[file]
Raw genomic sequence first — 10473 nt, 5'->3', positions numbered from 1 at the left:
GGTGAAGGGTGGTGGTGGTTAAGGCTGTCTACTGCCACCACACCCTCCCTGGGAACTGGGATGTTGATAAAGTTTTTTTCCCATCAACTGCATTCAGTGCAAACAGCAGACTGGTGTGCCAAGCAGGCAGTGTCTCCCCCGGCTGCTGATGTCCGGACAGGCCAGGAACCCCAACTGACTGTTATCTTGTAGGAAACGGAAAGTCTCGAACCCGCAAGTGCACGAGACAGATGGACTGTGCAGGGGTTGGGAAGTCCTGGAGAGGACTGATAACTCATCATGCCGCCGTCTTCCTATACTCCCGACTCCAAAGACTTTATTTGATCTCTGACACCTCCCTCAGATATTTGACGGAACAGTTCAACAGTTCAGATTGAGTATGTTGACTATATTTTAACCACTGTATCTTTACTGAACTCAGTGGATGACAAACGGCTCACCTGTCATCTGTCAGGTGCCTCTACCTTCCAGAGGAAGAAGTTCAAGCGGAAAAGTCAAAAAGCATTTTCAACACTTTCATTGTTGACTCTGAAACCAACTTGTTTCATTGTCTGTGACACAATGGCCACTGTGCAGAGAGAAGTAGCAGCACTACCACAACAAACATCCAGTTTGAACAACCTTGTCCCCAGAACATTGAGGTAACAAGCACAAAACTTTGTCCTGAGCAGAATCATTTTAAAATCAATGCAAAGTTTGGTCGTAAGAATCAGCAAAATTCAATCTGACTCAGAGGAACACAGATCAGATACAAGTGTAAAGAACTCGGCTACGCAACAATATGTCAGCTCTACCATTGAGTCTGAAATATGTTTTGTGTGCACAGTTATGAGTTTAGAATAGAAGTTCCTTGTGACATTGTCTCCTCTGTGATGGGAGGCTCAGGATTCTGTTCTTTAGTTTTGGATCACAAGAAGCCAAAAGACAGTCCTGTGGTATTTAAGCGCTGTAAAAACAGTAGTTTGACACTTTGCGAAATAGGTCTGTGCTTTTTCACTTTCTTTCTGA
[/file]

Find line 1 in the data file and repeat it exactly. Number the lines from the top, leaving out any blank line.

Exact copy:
Raw genomic sequence first — 10473 nt, 5'->3', positions numbered from 1 at the left: